Display media has traditionally been bought and sold on an impression level (CPM), but in the early days of mobile marketing, app developers saw they could pay only for ads that directly resulted in an install and chose the Cost Per Install (CPI) model instead. 

This was great in theory, but they quickly realized that an install is not a user, and many shifted to the CPA, or Cost Per Action, pricing model. In this scenario, they pay only for “events,” or conversions within their app, such as a click, a form submission, or even an in-app purchase from that user. 

This LTV-centric approach was also great, in theory. But with CPA, the advertiser loses touch with the consumer journey and loses the ability to track consumers or generate large-scale brand awareness.

Additionally, both CPI and CPA are pricing models that are rife with ad fraud, because they create a high incentive to game attribution and cannibalize organic events. With CPI, fraudsters would generate fake users or hijack real ones, and with CPA, they went one step higher – using sophisticated bots to fake in-app events and purchases deep within the app. (For a good hard look at the problem, see AppsFlyer’s 2020 Mobile Ad Fraud report.)

To avoid this problem altogether, as brands take programmatic in-house – which now about 70% of them are doing – they are looking to shift their pricing model back to CPM. 

Why? Because CPM is as close to the cost of the media as possible, so it’s the most effective way for marketers to protect their ad spend from fraud and get real transparency, to ensure brand safety. And brand safety is certainly a concern, especially within the programmatic space, and will continue to be so in 2021. 

Also, today, advertisers have the option of dynamic CPM, which accounts for multivariate optimization, predicting the optimal bid price while maximizing the goal KPI.

Lastly, if they combine last-click and view-through attribution, app marketers can also see how those impressions are performing. Impression-level data lets us see the true value of each placement so we know the role it played in driving conversions.   

So if CPM is all that, what’s the problem? Well, all of these premium benefits come at a cost.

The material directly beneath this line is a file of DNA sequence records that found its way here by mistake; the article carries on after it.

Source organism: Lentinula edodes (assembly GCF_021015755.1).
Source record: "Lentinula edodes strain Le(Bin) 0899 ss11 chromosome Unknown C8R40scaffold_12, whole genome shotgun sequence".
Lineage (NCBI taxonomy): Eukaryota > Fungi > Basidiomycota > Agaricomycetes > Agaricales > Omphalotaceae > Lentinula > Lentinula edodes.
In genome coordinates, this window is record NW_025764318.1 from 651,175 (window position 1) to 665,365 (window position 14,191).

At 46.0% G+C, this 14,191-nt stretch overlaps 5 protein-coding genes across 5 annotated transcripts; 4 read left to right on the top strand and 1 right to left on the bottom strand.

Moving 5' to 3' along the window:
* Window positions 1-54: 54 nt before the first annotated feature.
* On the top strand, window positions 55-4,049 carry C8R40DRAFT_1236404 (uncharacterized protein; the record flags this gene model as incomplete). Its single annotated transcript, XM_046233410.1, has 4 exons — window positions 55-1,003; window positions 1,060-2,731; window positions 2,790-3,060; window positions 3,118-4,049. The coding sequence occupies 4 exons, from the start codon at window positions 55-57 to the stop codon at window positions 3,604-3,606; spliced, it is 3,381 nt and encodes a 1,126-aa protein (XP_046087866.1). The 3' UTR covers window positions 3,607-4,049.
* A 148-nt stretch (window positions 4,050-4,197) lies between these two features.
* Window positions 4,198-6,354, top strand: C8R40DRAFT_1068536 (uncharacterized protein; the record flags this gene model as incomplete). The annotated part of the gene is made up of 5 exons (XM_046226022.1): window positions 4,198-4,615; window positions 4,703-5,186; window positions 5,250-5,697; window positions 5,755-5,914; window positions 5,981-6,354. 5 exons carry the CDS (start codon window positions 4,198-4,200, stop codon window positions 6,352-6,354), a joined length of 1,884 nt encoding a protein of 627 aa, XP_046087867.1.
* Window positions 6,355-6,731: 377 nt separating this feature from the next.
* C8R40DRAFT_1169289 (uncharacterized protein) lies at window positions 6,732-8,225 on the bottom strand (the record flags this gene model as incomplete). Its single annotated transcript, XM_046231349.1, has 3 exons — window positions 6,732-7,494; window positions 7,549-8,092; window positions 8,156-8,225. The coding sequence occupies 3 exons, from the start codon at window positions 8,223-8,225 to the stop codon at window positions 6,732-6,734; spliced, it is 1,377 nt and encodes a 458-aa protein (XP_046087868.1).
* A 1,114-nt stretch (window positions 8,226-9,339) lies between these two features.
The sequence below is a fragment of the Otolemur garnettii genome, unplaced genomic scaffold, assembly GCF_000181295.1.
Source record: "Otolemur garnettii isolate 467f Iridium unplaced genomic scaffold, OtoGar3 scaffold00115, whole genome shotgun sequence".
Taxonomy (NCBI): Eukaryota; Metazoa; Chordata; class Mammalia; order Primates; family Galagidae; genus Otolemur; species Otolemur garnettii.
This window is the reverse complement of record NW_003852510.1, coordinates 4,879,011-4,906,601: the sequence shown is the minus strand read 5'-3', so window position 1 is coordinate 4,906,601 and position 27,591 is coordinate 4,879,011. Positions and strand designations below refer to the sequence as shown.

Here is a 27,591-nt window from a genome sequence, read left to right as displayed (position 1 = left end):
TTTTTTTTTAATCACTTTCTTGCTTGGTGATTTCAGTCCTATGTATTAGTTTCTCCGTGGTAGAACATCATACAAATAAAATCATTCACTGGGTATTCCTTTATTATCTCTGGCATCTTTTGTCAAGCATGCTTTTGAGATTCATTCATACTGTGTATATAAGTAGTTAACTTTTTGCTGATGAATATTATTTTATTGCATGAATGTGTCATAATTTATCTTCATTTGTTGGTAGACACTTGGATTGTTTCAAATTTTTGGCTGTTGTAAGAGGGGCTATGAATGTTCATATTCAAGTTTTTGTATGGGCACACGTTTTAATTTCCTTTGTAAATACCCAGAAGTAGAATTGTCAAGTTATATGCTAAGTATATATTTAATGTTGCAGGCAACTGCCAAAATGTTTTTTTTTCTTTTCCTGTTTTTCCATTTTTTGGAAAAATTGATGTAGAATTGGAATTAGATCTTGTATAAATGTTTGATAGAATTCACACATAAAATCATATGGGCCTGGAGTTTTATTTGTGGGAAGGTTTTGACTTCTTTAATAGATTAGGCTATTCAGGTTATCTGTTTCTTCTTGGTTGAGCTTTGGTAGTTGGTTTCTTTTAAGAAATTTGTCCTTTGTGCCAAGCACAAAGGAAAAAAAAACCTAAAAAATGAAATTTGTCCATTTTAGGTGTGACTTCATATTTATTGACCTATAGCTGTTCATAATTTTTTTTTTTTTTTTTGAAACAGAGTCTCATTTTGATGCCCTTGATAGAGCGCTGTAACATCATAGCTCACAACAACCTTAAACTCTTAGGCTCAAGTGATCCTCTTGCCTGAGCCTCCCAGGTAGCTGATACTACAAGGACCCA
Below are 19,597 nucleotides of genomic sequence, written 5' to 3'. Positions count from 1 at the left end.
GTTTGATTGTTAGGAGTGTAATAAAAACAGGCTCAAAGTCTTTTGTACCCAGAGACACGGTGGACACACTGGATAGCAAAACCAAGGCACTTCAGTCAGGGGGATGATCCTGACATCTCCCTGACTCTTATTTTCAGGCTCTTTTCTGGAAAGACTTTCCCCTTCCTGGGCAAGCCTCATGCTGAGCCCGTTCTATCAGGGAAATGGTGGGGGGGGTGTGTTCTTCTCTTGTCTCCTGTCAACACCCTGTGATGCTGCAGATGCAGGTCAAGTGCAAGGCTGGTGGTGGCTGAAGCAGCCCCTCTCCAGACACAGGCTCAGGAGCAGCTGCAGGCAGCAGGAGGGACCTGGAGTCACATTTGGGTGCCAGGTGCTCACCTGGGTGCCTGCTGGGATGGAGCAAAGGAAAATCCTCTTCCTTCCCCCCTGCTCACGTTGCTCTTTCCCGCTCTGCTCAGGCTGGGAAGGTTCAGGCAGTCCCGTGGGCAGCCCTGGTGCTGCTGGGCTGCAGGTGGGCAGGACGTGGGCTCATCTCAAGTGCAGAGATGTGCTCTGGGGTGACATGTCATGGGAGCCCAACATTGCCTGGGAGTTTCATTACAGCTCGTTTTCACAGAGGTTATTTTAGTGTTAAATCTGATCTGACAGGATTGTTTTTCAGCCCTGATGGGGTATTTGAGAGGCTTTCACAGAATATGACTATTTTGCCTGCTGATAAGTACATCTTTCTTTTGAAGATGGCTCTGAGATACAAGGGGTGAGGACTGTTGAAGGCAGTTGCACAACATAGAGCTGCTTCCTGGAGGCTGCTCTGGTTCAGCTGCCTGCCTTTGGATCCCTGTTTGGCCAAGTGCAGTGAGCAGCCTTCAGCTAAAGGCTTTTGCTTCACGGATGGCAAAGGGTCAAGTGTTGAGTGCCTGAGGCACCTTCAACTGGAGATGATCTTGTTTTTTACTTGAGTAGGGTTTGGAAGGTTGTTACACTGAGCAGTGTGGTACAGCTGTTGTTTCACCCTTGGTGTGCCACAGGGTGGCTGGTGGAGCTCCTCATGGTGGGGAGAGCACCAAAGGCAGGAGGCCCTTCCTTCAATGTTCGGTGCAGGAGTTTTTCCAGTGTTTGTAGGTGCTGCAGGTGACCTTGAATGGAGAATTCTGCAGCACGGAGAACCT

First, a literal cost…

When you’re transacting on a CPI, you can typically get a user for $1.50 or $2, max. When paying for an impression, the cost of that same user might be more like $10-15. 

That creates more than a small sticker shock. It’s comparable to someone accustomed to paying $1 or $2 for a hamburger sitting down in a restaurant and ordering a burger for $13.95. 

The question is, is it worth it? Are you okay with spending that money on your restaurant burger because of the ambiance? In advertising, the environment that you’re in means a lot. As noted above, brand safety in today’s digital climate is paramount for many companies.

What about supply chain? Say, in this scenario, you have no idea where the ingredients in your $1 burger came from, let alone how it was made or handled before making its way into your mouth. The restaurant burger, on the other hand, is clearly labeled with the source of the meat, and the company has a long-standing reputation for cleanliness. 

And, when you go to pay for the bill, you feel certain that your credit card is safe – whereas at the cheaper joint, you might feel a bit wary. There are plenty of other parallels I could make here, like about the quality of the service and the level at which you know the other patrons, but you get the idea.

Everyone wants to build their user base the most efficient way possible, but what I’ve been seeing, and continue to see as we start this new year,  is an emphasis on quality over quantity. And the truth is, when you want premium quality, you’re going to end up paying more for it. 

The other cost of this return to CPM, then, is more of a psychological one. Those who were accustomed to a hands-off approach to user acquisition – “you get me the install and I’ll take care of the rest” – now must mentally shift back to caring about the identity of the audience itself. It’s an adjustment of expectations, but once made, they’ll find all of the benefits, like verification, audience insights, and all the bells and whistles and that come with awareness, to be well worth that shift. 

Mobile marketing itself has shifted, from top of funnel, almost blind user acquisition, to down-funnel conversions and re-engagement. As the digital advertising industry solidifies its transition to programmatic, nearly 85% this year, going back to CPM pricing is going to be key in meeting our new (and improved!) outcomes.